A new study found that the quality of friendships during adolescence may directly predict aspects of long-term mental and emotional health. In this photo, Carlos Price Gracida, 13 (L-R), Luke Personius, 12, Kieran Walls, 13, Kevin Elliott, 12, and Shane Moseley, 13, walk to school after surfing at sunrise in Hermosa Beach, California, March 31, 2015. Reuters

Teenage years are frequently marked by a sulky mood and a lack of interest, but it may be less of a coincidence and more of a domino effect. A new study from the University of Warwick says the bad mood of a friend can cause an adolescent to exhibit bad mood behaviors as well, although it's likely not causing depression.

It’s estimated that more than 300 million people around the world suffer from depression, according to the World Health Organization, and suicide is the second leading cause of death for those between the ages of 15 and 29 years old. But while the illness is widespread, the population affected isn’t increasing due to exposure to others who are suffering, the study says.

To discover this, researchers analyzed data from the National Longitudinal Study of Adolescent Adult Health. This data has to do with the moods and networks of adolescents in schools in the United States. What they found was that while mood, and some symptoms of depression can rub off on participants in a friendship network, the mood was not strong enough to actually push friends into depression.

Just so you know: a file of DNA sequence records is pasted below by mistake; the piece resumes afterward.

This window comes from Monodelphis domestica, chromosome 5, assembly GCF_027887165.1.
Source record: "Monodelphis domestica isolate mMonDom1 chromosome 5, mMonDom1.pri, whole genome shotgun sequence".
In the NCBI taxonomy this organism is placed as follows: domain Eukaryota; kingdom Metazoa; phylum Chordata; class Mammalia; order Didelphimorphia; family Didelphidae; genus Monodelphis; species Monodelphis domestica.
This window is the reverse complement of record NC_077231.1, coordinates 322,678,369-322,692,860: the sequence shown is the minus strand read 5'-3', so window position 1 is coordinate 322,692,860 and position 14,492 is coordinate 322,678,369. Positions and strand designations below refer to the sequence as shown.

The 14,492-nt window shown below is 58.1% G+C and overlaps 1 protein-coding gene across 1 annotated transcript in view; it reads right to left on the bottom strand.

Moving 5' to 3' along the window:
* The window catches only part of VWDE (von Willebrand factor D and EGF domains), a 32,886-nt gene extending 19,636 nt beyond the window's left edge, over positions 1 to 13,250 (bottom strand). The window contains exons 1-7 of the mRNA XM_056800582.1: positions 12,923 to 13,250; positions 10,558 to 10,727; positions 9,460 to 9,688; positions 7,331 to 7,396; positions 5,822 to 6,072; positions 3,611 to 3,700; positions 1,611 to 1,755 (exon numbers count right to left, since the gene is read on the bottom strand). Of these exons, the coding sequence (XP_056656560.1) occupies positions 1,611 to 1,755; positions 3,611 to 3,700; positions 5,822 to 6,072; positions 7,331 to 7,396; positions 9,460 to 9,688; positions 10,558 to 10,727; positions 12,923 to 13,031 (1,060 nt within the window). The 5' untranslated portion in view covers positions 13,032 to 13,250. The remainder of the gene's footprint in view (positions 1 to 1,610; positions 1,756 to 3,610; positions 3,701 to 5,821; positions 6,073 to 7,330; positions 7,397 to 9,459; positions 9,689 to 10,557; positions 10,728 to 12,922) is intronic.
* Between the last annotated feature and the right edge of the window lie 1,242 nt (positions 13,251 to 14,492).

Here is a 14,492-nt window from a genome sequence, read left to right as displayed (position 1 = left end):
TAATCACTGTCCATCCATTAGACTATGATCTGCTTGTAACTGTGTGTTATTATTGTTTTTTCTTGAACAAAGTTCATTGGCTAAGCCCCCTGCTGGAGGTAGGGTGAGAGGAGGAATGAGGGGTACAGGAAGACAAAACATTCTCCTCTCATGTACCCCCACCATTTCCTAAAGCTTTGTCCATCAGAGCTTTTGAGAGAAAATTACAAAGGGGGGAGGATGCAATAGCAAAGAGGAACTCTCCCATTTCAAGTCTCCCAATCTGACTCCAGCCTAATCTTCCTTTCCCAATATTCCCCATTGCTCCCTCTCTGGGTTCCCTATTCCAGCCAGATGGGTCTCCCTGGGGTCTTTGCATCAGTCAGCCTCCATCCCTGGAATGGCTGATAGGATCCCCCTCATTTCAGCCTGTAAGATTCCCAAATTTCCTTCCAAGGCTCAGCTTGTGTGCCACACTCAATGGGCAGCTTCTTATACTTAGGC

The study was published Wednesday in the Royal Society of Open Science. This information is important for researchers looking to better understand depression, especially as it presents in adolescents. The results that show that low mood, which was easily passed, and depression which was not passed via social groups, are inherently different. This indicates that there’s something more to depression than simply a low mood.

The data the researchers used was collected from in-home interview surveys that were performed six to 12 months apart. Those surveys included information about the friends the adolescents interviewed had and those social connections. The specific depressive symptoms the researchers examined were poor appetite, poor concentration, sadness, helplessness, tiredness and others. What they found was that teens with more friends with worse moods, were more likely to also have those worse moods. With the same thing holding true for teens with friends with better mood scores. Just as those with friends who exhibited bad moods also ended up in a bad mood, those students who had friends who exhibited good moods frequently ended up sharing in those good moods as well.

“Understanding that these components of mood can spread socially suggests that while the primary target of social interventions should be to increase friendships because of its benefits in reducing of the risk of depression, a secondary aim could be to reduce spreading of negative mood,” co-author on the study, Frances Griffiths, said, according to a press release.

The study has its limitations though. It relied on data collected for another purpose and did not examine full friendship networks, two areas for improvement in further research.